WCP4196

Letter (WCP4196.4218)

[1]

Doveshill, Ensbury Park.

Bournemouth.

July 24th. 1935.

Robert L. Hobson. Esq. C.B., B.A.

Keeper of Ethnography,

British Museum.

Dear Sir,

I have a few objects of native manufacture which my father, Alfred Russel Wallace, O.M & collected in the Malay Archipelago and on the Amazon which I should be pleased to present to the Museum if they are acceptable. They comprise—

A bird-shaped float used in turtle spearing by natives of BATANTA. Size 9½ X 10½ inches. (See Wallace’s "Malay Archipelago" 10th. Ed. P.376.

A carved wooden tool for beating clay from Dorey, New Guinea, 13" long. (See p.388 & illustration p.389.)

Two wooden charms from Dorey, 4¾" & 6" high. (See p.449)

Another small charm from Dorey in hard wood, 8" long.

A wooden spoon with carved handle with anthropomorphic terminal. 10¾" long.

A larger wooden figure 13" high similar to the charms but a portion of the ornament missing.

The waist-band of a Ceramese woman ornamented with plaited grass(?)

[2] A native comb from the Amazon, (See illustration on P1.VI of Wallace’s "Travels on the Amazon" (P1. XIV in the Minerva Library Ed.) The small feathers are missing.

A polished stone axe from the Upper Amazon.

This axe is of a form which did not appear to be represented in the case of S. American objects when I last visited the Museum.

Yours faithfully | W. G. Wallace [signature]

[illustration of an axe appears below the signature]

Author’s draft (WCP4196.8355)

[1]1

[no address]

[no date]2

Dep[artmen]t [of] Ethnography B[ritish] M[useum]3.

I have a few objects of native manufacture which my father Alfred R[ussel] W[allace]4 collected on the Malay Archipelago5 & from the Amazon6 & which I should be glad to present to the B[ritish] M[useum] if they are acceptible [sic]. They comprise

Th A birdshaped float used in turtle spearing by the natives of Batanta Is[land]7. see p[age]. 376 The M[alay]. A[rchipelago]. 10th Ed[ition].8 Size 9½ x 10½ (repaired)

A carved wooden tool for beating clay from Dorey9, N[ew]. G[uinea]. See p[age]. 388 & illus[ratio]n on p[age] 389 ibid (13" long)

Two wooden charms from Dorey, see ill[usratio]n p[age] 449 (4¾ x 6"[)]

Another small charm in hard wood Dorey. (8")

A wooden spoon carved with anthropomorphic terminal to handle (10¾)

A larger figure 13" high — slightly defective

A small [s]poon or scoop — carved, probably f[ro]m Dorey

The waistband of a Ceramese10 woman — somewhat worn

[2]

A polished stone [1 word illeg.] f[ro]m the Upper Amazon

A native comb f[ro]m Amazon — see ill[ustratio]n on plate VI of Wallace’s Travels in the Amazon11 (or plate XIV Minerva Library Ed[ition].12) except that the small feathers at ends are missing.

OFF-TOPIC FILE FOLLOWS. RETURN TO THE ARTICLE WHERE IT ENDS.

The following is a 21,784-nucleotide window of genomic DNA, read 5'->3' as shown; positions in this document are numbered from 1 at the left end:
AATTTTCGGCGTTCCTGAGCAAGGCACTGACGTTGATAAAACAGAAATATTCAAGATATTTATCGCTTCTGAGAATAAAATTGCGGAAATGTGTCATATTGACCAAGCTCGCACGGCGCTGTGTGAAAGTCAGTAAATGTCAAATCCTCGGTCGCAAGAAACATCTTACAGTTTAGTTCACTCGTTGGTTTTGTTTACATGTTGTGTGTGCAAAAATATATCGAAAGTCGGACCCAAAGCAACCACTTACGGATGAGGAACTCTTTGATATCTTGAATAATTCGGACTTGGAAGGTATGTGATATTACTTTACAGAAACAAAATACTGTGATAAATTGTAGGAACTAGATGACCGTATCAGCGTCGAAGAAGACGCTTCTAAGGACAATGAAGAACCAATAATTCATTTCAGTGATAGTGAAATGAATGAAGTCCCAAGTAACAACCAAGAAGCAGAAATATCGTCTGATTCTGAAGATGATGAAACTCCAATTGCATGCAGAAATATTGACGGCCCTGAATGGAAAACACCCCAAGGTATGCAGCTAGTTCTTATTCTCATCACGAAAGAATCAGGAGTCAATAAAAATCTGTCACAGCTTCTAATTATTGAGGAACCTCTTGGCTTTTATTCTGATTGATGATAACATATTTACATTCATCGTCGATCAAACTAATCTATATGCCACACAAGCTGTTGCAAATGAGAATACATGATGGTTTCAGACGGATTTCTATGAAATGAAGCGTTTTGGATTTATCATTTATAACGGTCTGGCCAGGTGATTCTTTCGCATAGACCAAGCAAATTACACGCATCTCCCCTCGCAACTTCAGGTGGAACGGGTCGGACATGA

The letter appears to be a draft, written in pencil on lined paper. The page is numbered WP16/2/65 in pencil in the top RH corner.
Date on record is 1935.
The Museum is dedicated to human history, art and culture and was established in Bloomsbury, London in 1753. The Department of Ethnography, (1946-2004) supported the collections from most of Africa, Oceania and the Americas, as well as those from generally small scale societies in Asia and Europe.
The draft is unsigned but this identifies the author as Wallace, William Greenell (1871-1951) Electrical engineer, second son and third child of ARW.
Singapore, Indonesia and Malaysia. ARW’s account of his adventures and observations during his explorations 1854 to 1862 are recounted in his book The Malay Archipelago (see Endnote 8).
ARW and Henry Bates left for Brazil in 1848 to collect animal specimens in the Amazon Rainforest. They spent most of their first year collecting near Belém do Pará, then explored inland separately. ARW continued charting the Rio Negro for four years, collecting specimens and making notes on the peoples and languages he encountered as well as the geography, flora, and fauna. His experiences are recounted in his book Travels on the Amazon (see Endnote 11)
One of the four major islands in the Raja Ampat Islands in West Papua province, Indonesia.
Wallace, A. R. (1890) The Malay Archipelago: The Land of the Orang-utan, and the Bird of Paradise. A Narrative of Travel with Studies of Man and Nature. 10th Edition. London, Macmillan & Co. (First published 1869).
Village in New Guinea where ARW built a rough jungle-house, in which he lived for three months, exploring the natural history of the surrounding district.
Ceram (or Seram) island is part of the Moluccas (Maluku) archipelago, eastern Indonesia.
Wallace, A. R. (1853) A narrative of travels on the Amazon and Rio Negro: with an account of the native tribes, and observations on the climate, geology, and natural history of the Amazon Valley London, Reeve & Co. (Alternative title: Wallace's Travels on the Amazon).
Wallace, A. R. (1889) A narrative of travels on the Amazon and Rio Negro: with an account of the native tribes, and observations on the climate, geology, and natural history of the Amazon Valley London, Ward Lock. (Alternative title: Wallace's Travels on the Amazon). This edition from The Minerva Library of Famous Books.

Please cite as “WCP4196,” in Beccaloni, G. W. (ed.), Ɛpsilon: The Alfred Russel Wallace Collection accessed on 9 December 2022, https://epsilon.ac.uk/view/wallace/letters/WCP4196